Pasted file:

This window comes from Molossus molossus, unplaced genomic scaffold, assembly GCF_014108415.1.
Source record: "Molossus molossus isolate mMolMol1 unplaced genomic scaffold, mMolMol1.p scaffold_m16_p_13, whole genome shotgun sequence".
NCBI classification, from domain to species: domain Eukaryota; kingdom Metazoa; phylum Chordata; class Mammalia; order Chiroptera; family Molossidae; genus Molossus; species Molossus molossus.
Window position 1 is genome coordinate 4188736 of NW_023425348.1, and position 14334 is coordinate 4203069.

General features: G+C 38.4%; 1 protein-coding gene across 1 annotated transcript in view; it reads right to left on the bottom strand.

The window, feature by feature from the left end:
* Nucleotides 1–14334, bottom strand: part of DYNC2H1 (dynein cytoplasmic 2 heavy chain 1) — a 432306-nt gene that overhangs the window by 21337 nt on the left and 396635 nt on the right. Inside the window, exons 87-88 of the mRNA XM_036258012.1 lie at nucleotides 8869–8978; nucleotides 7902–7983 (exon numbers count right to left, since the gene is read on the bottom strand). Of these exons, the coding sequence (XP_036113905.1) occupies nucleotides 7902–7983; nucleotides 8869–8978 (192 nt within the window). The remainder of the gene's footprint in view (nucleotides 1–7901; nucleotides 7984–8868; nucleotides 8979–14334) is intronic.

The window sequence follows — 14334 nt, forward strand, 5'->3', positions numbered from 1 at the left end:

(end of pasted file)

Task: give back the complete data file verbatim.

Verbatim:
This window comes from Molossus molossus, unplaced genomic scaffold, assembly GCF_014108415.1.
Source record: "Molossus molossus isolate mMolMol1 unplaced genomic scaffold, mMolMol1.p scaffold_m16_p_13, whole genome shotgun sequence".
NCBI classification, from domain to species: domain Eukaryota; kingdom Metazoa; phylum Chordata; class Mammalia; order Chiroptera; family Molossidae; genus Molossus; species Molossus molossus.
Window position 1 is genome coordinate 4188736 of NW_023425348.1, and position 14334 is coordinate 4203069.

General features: G+C 38.4%; 1 protein-coding gene across 1 annotated transcript in view; it reads right to left on the bottom strand.

The window, feature by feature from the left end:
* Nucleotides 1–14334, bottom strand: part of DYNC2H1 (dynein cytoplasmic 2 heavy chain 1) — a 432306-nt gene that overhangs the window by 21337 nt on the left and 396635 nt on the right. Inside the window, exons 87-88 of the mRNA XM_036258012.1 lie at nucleotides 8869–8978; nucleotides 7902–7983 (exon numbers count right to left, since the gene is read on the bottom strand). Of these exons, the coding sequence (XP_036113905.1) occupies nucleotides 7902–7983; nucleotides 8869–8978 (192 nt within the window). The remainder of the gene's footprint in view (nucleotides 1–7901; nucleotides 7984–8868; nucleotides 8979–14334) is intronic.

The window sequence follows — 14334 nt, forward strand, 5'->3', positions numbered from 1 at the left end: